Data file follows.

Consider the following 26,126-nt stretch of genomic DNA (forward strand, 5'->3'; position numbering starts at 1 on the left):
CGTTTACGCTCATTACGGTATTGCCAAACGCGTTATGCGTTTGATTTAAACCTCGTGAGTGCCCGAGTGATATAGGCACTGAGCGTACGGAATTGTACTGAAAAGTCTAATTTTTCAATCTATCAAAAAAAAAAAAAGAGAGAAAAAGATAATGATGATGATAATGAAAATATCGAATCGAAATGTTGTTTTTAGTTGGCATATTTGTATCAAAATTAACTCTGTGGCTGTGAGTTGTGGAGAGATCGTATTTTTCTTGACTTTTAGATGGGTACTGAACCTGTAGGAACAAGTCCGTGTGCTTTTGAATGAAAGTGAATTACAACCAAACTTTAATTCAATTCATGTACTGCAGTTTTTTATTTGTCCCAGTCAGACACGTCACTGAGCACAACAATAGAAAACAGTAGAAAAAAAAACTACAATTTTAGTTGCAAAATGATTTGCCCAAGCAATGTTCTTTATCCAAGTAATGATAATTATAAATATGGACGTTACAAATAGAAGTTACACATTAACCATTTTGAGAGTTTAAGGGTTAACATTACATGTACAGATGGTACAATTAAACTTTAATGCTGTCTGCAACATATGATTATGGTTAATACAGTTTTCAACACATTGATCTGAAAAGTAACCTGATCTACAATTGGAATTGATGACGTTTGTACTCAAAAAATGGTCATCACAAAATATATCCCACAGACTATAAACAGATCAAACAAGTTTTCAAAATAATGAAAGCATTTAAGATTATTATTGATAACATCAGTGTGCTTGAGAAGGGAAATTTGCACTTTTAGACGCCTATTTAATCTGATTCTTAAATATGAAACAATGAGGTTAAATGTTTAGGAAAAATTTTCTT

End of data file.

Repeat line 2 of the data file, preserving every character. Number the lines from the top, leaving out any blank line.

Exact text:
CGTTTACGCTCATTACGGTATTGCCAAACGCGTTATGCGTTTGATTTAAACCTCGTGAGTGCCCGAGTGATATAGGCACTGAGCGTACGGAATTGTACTGAAAAGTCTAATTTTTCAATCTATCAAAAAAAAAAAAAGAGAGAAAAAGATAATGATGATGATAATGAAAATATCGAATCGAAATGTTGTTTTTAGTTGGCATATTTGTATCAAAATTAACTCTGTGGCTGTGAGTTGTGGAGAGATCGTATTTTTCTTGACTTTTAGATGGGTACTGAACCTGTAGGAACAAGTCCGTGTGCTTTTGAATGAAAGTGAATTACAACCAAACTTTAATTCAATTCATGTACTGCAGTTTTTTATTTGTCCCAGTCAGACACGTCACTGAGCACAACAATAGAAAACAGTAGAAAAAAAAACTACAATTTTAGTTGCAAAATGATTTGCCCAAGCAATGTTCTTTATCCAAGTAATGATAATTATAAATATGGACGTTACAAATAGAAGTTACACATTAACCATTTTGAGAGTTTAAGGGTTAACATTACATGTACAGATGGTACAATTAAACTTTAATGCTGTCTGCAACATATGATTATGGTTAATACAGTTTTCAACACATTGATCTGAAAAGTAACCTGATCTACAATTGGAATTGATGACGTTTGTACTCAAAAAATGGTCATCACAAAATATATCCCACAGACTATAAACAGATCAAACAAGTTTTCAAAATAATGAAAGCATTTAAGATTATTATTGATAACATCAGTGTGCTTGAGAAGGGAAATTTGCACTTTTAGACGCCTATTTAATCTGATTCTTAAATATGAAACAATGAGGTTAAATGTTTAGGAAAAATTTTCTT